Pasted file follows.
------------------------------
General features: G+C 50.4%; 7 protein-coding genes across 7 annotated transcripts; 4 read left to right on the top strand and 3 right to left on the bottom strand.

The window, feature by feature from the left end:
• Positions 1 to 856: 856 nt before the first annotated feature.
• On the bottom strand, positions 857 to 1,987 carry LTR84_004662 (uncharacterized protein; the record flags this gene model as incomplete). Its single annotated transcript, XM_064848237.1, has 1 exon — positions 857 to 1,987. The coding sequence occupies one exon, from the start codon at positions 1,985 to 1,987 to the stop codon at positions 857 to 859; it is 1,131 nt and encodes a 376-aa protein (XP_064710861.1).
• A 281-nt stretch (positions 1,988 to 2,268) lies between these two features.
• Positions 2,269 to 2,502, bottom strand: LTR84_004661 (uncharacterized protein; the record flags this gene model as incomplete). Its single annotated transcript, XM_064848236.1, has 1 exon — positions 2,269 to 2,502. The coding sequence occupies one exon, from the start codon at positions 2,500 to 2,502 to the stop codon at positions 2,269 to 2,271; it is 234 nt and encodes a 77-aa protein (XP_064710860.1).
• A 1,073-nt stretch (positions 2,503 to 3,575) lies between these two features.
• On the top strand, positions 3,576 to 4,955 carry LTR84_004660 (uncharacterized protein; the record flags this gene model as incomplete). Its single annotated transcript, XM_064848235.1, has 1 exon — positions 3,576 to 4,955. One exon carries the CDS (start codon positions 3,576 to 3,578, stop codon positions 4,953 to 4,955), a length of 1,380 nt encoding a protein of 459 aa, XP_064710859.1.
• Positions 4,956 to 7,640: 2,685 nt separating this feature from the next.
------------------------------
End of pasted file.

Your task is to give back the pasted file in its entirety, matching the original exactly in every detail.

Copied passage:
General features: G+C 50.4%; 7 protein-coding genes across 7 annotated transcripts; 4 read left to right on the top strand and 3 right to left on the bottom strand.

The window, feature by feature from the left end:
• Positions 1 to 856: 856 nt before the first annotated feature.
• On the bottom strand, positions 857 to 1,987 carry LTR84_004662 (uncharacterized protein; the record flags this gene model as incomplete). Its single annotated transcript, XM_064848237.1, has 1 exon — positions 857 to 1,987. The coding sequence occupies one exon, from the start codon at positions 1,985 to 1,987 to the stop codon at positions 857 to 859; it is 1,131 nt and encodes a 376-aa protein (XP_064710861.1).
• A 281-nt stretch (positions 1,988 to 2,268) lies between these two features.
• Positions 2,269 to 2,502, bottom strand: LTR84_004661 (uncharacterized protein; the record flags this gene model as incomplete). Its single annotated transcript, XM_064848236.1, has 1 exon — positions 2,269 to 2,502. The coding sequence occupies one exon, from the start codon at positions 2,500 to 2,502 to the stop codon at positions 2,269 to 2,271; it is 234 nt and encodes a 77-aa protein (XP_064710860.1).
• A 1,073-nt stretch (positions 2,503 to 3,575) lies between these two features.
• On the top strand, positions 3,576 to 4,955 carry LTR84_004660 (uncharacterized protein; the record flags this gene model as incomplete). Its single annotated transcript, XM_064848235.1, has 1 exon — positions 3,576 to 4,955. One exon carries the CDS (start codon positions 3,576 to 3,578, stop codon positions 4,953 to 4,955), a length of 1,380 nt encoding a protein of 459 aa, XP_064710859.1.
• Positions 4,956 to 7,640: 2,685 nt separating this feature from the next.